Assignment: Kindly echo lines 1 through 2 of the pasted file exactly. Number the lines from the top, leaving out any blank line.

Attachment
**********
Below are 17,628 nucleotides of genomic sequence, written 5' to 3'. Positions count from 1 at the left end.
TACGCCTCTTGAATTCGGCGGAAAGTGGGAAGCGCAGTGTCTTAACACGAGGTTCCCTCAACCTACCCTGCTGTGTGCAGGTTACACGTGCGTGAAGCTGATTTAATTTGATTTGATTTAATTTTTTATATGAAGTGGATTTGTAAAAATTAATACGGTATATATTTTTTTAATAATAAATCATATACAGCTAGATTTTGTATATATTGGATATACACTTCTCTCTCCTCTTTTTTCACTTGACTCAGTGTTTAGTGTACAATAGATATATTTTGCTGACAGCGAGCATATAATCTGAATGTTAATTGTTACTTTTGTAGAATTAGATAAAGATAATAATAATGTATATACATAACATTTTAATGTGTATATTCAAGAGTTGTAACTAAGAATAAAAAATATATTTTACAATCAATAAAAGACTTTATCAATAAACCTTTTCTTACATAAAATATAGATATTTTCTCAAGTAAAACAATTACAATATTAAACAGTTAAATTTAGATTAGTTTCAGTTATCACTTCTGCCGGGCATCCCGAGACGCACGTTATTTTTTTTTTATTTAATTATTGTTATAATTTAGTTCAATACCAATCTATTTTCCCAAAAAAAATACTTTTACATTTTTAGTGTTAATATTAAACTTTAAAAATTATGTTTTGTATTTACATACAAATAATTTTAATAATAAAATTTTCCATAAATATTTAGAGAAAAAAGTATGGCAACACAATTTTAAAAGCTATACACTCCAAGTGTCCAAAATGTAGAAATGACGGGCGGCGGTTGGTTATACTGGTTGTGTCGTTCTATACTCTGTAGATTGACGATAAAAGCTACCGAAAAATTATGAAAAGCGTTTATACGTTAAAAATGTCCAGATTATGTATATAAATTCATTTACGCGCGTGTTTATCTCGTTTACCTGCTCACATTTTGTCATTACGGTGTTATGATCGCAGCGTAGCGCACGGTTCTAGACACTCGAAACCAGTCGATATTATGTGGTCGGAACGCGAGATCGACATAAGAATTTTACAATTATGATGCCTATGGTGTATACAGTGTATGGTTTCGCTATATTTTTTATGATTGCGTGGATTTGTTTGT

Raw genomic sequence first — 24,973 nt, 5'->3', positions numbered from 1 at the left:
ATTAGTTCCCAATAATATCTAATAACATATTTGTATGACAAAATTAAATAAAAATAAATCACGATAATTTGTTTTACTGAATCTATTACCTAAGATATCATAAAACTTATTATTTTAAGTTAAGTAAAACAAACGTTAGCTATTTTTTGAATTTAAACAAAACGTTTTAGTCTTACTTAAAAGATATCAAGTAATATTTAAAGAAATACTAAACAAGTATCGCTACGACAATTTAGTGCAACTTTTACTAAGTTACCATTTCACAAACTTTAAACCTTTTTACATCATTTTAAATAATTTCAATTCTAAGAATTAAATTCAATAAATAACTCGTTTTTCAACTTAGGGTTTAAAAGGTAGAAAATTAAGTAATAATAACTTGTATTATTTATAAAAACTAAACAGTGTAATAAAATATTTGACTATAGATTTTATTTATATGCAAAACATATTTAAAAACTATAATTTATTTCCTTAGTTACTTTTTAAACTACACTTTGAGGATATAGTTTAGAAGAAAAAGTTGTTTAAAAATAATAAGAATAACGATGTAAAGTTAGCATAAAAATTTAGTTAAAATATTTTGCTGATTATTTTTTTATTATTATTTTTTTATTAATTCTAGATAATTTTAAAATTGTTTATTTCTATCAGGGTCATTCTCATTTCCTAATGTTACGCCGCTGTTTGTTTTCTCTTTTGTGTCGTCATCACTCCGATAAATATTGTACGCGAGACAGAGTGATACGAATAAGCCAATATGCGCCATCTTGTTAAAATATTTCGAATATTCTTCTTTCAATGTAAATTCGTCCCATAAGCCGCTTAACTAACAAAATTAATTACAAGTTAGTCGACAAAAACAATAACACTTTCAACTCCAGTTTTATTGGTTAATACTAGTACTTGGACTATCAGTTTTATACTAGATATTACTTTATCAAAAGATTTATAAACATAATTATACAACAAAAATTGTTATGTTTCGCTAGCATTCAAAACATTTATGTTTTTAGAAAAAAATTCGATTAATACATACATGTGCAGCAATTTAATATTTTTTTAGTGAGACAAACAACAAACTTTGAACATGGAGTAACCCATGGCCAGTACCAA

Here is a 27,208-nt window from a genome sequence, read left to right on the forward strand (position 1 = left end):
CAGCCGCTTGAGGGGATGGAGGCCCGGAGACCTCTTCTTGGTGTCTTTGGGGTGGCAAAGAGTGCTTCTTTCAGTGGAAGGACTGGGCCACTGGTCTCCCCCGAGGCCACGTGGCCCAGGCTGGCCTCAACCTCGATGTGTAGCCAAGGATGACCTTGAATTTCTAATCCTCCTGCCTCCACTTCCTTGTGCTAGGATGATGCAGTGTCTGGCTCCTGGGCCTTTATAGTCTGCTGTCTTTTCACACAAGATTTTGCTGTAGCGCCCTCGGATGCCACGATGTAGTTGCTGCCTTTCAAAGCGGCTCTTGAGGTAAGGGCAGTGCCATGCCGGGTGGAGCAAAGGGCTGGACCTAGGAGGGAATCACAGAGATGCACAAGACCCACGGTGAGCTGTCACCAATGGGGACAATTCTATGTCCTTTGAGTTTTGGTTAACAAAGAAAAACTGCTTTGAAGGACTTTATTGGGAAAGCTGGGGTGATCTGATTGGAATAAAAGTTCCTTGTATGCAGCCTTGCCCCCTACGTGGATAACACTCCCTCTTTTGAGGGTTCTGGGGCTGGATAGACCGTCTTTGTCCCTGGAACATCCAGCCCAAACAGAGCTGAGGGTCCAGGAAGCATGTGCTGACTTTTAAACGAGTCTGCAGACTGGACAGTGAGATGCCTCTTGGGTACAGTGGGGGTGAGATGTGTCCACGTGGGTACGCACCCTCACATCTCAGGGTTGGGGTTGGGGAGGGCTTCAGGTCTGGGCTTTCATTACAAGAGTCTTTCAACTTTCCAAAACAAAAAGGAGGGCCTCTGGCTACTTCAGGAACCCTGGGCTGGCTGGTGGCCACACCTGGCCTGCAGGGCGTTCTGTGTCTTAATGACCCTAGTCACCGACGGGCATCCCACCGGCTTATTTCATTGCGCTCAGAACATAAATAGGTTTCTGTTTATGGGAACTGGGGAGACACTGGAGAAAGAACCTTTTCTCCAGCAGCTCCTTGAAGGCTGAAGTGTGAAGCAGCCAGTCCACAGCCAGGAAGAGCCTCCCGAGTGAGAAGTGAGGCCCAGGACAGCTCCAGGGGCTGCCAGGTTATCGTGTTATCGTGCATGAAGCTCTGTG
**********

Below are 17,628 nucleotides of genomic sequence, written 5' to 3'. Positions count from 1 at the left end.
TACGCCTCTTGAATTCGGCGGAAAGTGGGAAGCGCAGTGTCTTAACACGAGGTTCCCTCAACCTACCCTGCTGTGTGCAGGTTACACGTGCGTGAAGCTGATTTAATTTGATTTGATTTAATTTTTTATATGAAGTGGATTTGTAAAAATTAATACGGTATATATTTTTTTAATAATAAATCATATACAGCTAGATTTTGTATATATTGGATATACACTTCTCTCTCCTCTTTTTTCACTTGACTCAGTGTTTAGTGTACAATAGATATATTTTGCTGACAGCGAGCATATAATCTGAATGTTAATTGTTACTTTTGTAGAATTAGATAAAGATAATAATAATGTATATACATAACATTTTAATGTGTATATTCAAGAGTTGTAACTAAGAATAAAAAATATATTTTACAATCAATAAAAGACTTTATCAATAAACCTTTTCTTACATAAAATATAGATATTTTCTCAAGTAAAACAATTACAATATTAAACAGTTAAATTTAGATTAGTTTCAGTTATCACTTCTGCCGGGCATCCCGAGACGCACGTTATTTTTTTTTTATTTAATTATTGTTATAATTTAGTTCAATACCAATCTATTTTCCCAAAAAAAATACTTTTACATTTTTAGTGTTAATATTAAACTTTAAAAATTATGTTTTGTATTTACATACAAATAATTTTAATAATAAAATTTTCCATAAATATTTAGAGAAAAAAGTATGGCAACACAATTTTAAAAGCTATACACTCCAAGTGTCCAAAATGTAGAAATGACGGGCGGCGGTTGGTTATACTGGTTGTGTCGTTCTATACTCTGTAGATTGACGATAAAAGCTACCGAAAAATTATGAAAAGCGTTTATACGTTAAAAATGTCCAGATTATGTATATAAATTCATTTACGCGCGTGTTTATCTCGTTTACCTGCTCACATTTTGTCATTACGGTGTTATGATCGCAGCGTAGCGCACGGTTCTAGACACTCGAAACCAGTCGATATTATGTGGTCGGAACGCGAGATCGACATAAGAATTTTACAATTATGATGCCTATGGTGTATACAGTGTATGGTTTCGCTATATTTTTTATGATTGCGTGGATTTGTTTGT